At the same time, the sense of exposure when I imagine my smartphone being searched at a border station gives me the same whirl-in-the-stomach feeling I had long ago when the (no doubt) well-intentioned woman at my grandpa’s church recognized me from my face.
The contrast makes me wonder — what is it about anonymity that makes us feel safe? How much privacy is enough, and how much is too much, particularly when very real criminals know and may target us?
Public figures often use protective strategies to screen their private lives from professional lives in healthy ways. These same strategies can be employed by people working in the criminal justice system. Physical, electronic and common sense strategies can all be used to maintain anonymity and a separation between personal and professional lives.
Physical security in criminal justice buildings help limit the proliferation of personal information. For example, when planning a criminal justice facility, planners and designers establish physical barriers to prevent the public from seeing whether individuals are in their offices or not, whether their cars are parked at work and what their personal vehicles look like. We place probation and other client service interview rooms in suites where staff prefer that visitors not see family pictures on their desks. We provide separate restrooms for staff so that they are not caught in a vulnerable situation by angry clients. We strip off the personalization and give anonymity. Next time you are at work, look for the ways your facility protects you and where it doesn’t, and seek strategies to improve what you can. Requesting a neutral place to interface may result in a new awareness that will benefit everyone.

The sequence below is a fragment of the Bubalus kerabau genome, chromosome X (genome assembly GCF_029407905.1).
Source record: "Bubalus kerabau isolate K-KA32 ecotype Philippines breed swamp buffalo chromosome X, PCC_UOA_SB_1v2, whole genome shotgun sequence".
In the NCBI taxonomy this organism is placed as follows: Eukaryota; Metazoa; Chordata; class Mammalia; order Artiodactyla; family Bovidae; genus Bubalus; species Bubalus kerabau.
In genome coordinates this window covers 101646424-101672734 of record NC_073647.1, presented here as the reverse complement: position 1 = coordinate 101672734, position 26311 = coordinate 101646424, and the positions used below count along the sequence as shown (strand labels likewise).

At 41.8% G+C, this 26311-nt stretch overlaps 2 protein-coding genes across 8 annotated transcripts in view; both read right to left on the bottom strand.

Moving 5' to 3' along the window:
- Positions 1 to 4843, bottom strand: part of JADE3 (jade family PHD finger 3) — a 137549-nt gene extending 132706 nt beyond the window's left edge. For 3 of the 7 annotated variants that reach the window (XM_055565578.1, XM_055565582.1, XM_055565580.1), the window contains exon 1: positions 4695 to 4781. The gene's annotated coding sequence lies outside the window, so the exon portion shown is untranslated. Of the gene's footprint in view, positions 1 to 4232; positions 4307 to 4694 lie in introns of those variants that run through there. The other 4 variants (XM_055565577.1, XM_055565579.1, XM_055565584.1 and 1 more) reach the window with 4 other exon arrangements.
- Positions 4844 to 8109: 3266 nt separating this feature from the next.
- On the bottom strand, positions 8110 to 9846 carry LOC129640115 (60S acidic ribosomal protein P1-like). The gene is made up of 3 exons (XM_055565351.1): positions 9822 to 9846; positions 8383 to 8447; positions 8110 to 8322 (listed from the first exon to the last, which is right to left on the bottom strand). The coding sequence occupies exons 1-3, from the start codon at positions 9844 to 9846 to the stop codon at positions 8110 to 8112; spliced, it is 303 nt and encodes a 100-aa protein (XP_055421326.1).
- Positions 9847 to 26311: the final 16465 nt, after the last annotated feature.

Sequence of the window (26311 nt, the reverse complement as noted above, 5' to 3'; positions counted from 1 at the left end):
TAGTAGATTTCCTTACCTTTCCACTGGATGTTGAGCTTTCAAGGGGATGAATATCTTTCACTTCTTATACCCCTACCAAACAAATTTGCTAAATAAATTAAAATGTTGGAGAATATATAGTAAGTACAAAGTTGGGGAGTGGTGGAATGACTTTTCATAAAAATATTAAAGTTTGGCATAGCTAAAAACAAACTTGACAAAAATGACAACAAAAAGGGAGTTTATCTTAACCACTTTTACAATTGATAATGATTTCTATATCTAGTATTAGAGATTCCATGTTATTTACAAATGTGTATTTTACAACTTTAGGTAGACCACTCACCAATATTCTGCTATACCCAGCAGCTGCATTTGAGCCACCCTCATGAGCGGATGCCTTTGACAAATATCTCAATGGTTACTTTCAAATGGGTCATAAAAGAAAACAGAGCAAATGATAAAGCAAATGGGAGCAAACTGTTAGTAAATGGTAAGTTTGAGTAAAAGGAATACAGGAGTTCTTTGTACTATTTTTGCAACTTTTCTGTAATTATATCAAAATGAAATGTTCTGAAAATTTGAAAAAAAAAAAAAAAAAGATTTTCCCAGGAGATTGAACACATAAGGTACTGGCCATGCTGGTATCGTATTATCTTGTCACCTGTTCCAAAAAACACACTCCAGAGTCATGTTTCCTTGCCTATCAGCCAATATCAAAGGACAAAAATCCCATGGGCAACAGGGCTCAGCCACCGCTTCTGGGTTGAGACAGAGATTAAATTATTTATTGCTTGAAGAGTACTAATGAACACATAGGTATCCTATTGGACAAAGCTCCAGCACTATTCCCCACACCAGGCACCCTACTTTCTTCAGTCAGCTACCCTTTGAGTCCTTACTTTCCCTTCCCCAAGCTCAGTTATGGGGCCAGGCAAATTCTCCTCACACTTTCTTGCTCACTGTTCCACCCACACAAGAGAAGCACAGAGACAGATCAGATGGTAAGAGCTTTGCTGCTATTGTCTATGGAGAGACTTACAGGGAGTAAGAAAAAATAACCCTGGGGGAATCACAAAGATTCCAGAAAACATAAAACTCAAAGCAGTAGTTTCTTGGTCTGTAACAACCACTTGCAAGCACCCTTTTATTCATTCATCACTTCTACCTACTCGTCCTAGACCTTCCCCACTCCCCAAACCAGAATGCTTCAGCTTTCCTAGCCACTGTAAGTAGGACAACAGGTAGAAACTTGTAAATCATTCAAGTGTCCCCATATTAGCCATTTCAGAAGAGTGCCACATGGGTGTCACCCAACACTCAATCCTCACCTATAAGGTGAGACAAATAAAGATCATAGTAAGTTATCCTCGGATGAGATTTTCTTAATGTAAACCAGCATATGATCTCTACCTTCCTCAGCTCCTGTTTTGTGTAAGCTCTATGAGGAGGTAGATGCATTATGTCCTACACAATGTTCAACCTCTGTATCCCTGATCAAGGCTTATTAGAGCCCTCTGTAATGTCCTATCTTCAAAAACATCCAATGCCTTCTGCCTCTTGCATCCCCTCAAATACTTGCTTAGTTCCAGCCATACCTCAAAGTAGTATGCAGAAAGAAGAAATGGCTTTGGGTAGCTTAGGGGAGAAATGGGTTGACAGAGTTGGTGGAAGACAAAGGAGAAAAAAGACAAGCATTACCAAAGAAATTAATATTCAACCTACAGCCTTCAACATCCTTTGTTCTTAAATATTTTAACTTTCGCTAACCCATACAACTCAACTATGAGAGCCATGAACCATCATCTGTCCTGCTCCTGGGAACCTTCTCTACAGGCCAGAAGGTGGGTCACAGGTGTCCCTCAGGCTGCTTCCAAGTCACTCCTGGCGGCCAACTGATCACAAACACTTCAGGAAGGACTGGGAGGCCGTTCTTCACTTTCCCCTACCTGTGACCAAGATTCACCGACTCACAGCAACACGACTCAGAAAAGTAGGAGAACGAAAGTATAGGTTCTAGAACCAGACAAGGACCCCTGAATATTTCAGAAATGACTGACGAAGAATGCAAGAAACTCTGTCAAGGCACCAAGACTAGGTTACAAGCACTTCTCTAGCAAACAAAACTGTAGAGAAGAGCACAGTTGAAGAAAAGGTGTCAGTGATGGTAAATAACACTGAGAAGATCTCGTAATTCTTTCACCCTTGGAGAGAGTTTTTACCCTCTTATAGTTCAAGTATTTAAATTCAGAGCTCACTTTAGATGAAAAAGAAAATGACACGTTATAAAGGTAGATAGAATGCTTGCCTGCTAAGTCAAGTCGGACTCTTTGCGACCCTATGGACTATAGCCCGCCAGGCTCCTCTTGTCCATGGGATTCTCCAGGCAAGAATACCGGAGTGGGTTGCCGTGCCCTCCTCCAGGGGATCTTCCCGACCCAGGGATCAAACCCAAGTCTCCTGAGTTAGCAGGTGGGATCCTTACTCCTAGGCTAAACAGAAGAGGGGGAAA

The same approach to anonymity is a powerful filter online, particularly for correctional personnel who require an additional layer of electronic privacy. Think of ways to keep your real life separate. Set up a neutral email that doesn’t use your family’s name to use for anyone you have met through work, until they become a trusted friend. Use that email for electronic accounts that bridge work and personal lives. Blur your home on Google Maps using the available request on that site. Look yourself up from time to time, just to see what comes up. If you feel exposed by what you find, pick a few websites and work to get the information removed by telephoning or emailing the webmaster. It may take some time, but is well worth the effort to eliminate sources of information about your private life.
And finally, the actions you take offline can create a buffer to the easily available data on the Internet. Choose a nickname and ask people to use that at work, if you can. Remove papers with your address (like oil change documents, etc.) from your vehicle, so that if someone breaks into your car, they can’t immediately use GPS to find your home. Don’t use cute personal license plates that make it easy to identify which is your vehicle in a lot. And finally, be aware of verbal phishing — such as being provoked into bragging about your life — that will make it easier to find you online and in real life.
The challenge in today’s age of information proliferation via electronics is learning what level of exposure poses a risk and what is just a removal of anonymity or control — what makes us uncomfortable at being “seen” and what exposes us to real danger. But when you work in corrections, safer is almost always better.
Meg Bower, MPA, AICP, LEED AP BD+C, is a senior associate at Fairfax, Va.-based Dewberry.